The alignment system uses incident light that interacts at the two locations of the alignment target, e.g., is diffracted or creates moiré fringe patterns. The difference in the light that interacts with the alignment target at the two locations is extremely sensitive to alignment error. Thus, for example, if the alignment error is approximately zero, the difference will be a minimum, e.g., approximately zero plus noise. If, however, a slight alignment error is present, the difference will be relatively large. The presence of a small alignment error may be easily and accurately determined, which is advantageous in an exposure tool or any other device in which an accurate alignment between two elements is desired.

To determine the presence of an alignment error, the difference in the light that interacts with the alignment target at the two locations, e.g., the spectra from the two locations, is calculated. When the difference is at a minimum, ideally zero, the alignment error is minimized. If the difference is non-zero, one element may be moved relative to the other element and the difference recalculated. The difference will converge on approximately zero as the elements are moved into alignment.

Alternatively, an image of the resulting moiré fringe patterns produced by the gratings may be used. The bands of the moiré fringes from one location are detected and compared to the bands of the moiré fringes from the other location. When the bands of the moiré fringes are in the same relative positions the alignment error is minimized.

The present invention may be used to control the alignment error down to a fraction of a nanometer, while the current industry standard is approximately 15 nm. Thus, the present invention provides a large improvement compared to current technology.

Alignment target is used generally to mean a target that aids in the alignment process, e.g., in an exposure tool, as well as an overlay target, which is used to measure the overlay error on a substrate. It should be understood that the use of the alignment target of the present invention is not limited to aligning two elements in an alignment process, but may be used to measure an overlay error on a device, such as an overlay error between two layers on a substrate. The use of the alignment target to measure an overlay error is described in more detail in U.S. patent application entitled “Alignment Target with Designed in Offset” by Weidong Yang, Roger R. Lowe-Webb, John D. Heaton, and Guoguang Li, Ser. No. 10/116,863, and in U.S. patent application entitled “Measuring An Alignment Target With Multiple Polarization States” by Weidong Yang, Roger R. Lowe-Webb, Ser. No. 10/116,798; and in U.S. patent application entitled “Encoder with Alignment Target”, by John D. Heaton, Weidong Yang, and Roger R. Lowe-Webb, Ser. No. 10/116,855, all of which are filed herewith and have the same assignee as the present application and are incorporated herein by reference.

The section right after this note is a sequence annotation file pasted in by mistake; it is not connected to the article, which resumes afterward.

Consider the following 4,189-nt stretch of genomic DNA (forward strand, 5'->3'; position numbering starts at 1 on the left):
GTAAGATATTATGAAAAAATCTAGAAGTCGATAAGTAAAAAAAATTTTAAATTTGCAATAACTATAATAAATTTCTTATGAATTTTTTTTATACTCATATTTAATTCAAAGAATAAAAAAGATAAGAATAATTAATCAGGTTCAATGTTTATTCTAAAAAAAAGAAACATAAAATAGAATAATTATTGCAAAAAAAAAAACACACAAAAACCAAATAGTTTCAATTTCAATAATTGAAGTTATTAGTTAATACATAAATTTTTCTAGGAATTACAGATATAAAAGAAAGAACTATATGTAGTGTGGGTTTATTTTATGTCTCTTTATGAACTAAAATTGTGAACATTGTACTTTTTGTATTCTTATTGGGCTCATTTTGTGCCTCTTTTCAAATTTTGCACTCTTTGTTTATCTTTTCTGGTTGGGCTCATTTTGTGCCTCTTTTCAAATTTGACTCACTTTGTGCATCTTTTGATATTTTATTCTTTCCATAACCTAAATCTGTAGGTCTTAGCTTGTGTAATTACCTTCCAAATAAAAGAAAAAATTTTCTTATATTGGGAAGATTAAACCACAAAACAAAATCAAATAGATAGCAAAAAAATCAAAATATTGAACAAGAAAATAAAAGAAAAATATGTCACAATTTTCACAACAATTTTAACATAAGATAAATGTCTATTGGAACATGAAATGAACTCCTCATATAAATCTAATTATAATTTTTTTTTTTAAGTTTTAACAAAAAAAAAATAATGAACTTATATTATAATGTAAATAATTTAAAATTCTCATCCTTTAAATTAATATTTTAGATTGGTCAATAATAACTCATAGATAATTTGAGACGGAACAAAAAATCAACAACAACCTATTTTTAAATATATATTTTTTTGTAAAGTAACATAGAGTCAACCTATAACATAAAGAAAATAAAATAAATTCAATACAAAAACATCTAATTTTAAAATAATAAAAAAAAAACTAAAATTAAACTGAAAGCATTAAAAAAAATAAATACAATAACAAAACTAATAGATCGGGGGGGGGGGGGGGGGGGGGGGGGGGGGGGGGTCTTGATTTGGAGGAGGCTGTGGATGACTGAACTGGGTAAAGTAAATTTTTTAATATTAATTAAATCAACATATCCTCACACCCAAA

To assist in the description of an alignment system using the alignment target, it is helpful to first describe the alignment target.

FIG. 2 shows a cross-sectional view of an alignment target 100 in accordance with an embodiment of the present invention in which there are two locations with a designed in offset of the same magnitude but different directions. The two locations in alignment target 100 are referred to as overlay patterns 102 and 104, respectively. Each of the overlay patterns 102, 104 includes a bottom periodic pattern, referred to as diffraction gratings 106, 116, and a top periodic pattern, referred to as diffraction gratings 108, 118. Alignment target 100 is described as being produced on different layers on a substrate. It should be understood, however, that the alignment target 100 may also be used in an alignment system, in which case, the top and bottom diffraction gratings are movable relative to each other, as will be discussed in more detail in reference to FIG. 15.

Each overlay pattern 102, 104 is similar to the overlay pattern described in the U.S. Ser. No. 09/960,892 entitled “Spectroscopically Measured Overlay Target”, filed Sep. 20, 2001, which has the same assignee as the present disclosure and which is incorporated herein in its entirety by reference. However, only one overlay target is described in U.S. Ser. No. 09/960,892, whereas two mirror imaged overlay patterns 102, 104 are used as the alignment target in accordance with the present invention. While it is possible to determine the overlay error by measuring the reflectance spectrum of one grating target and modeling the spectrum using, e.g., RCWA, as described in U.S. Ser. No. 09/960,892, the accuracy suffers from systematic errors such as imperfections in the model. The effect of systematic error on the absolute accuracy can be expressed as shiftmesasured=shiftreal+errorsystematic. The present invention, advantageously, increases the accuracy by canceling out the systematic error term.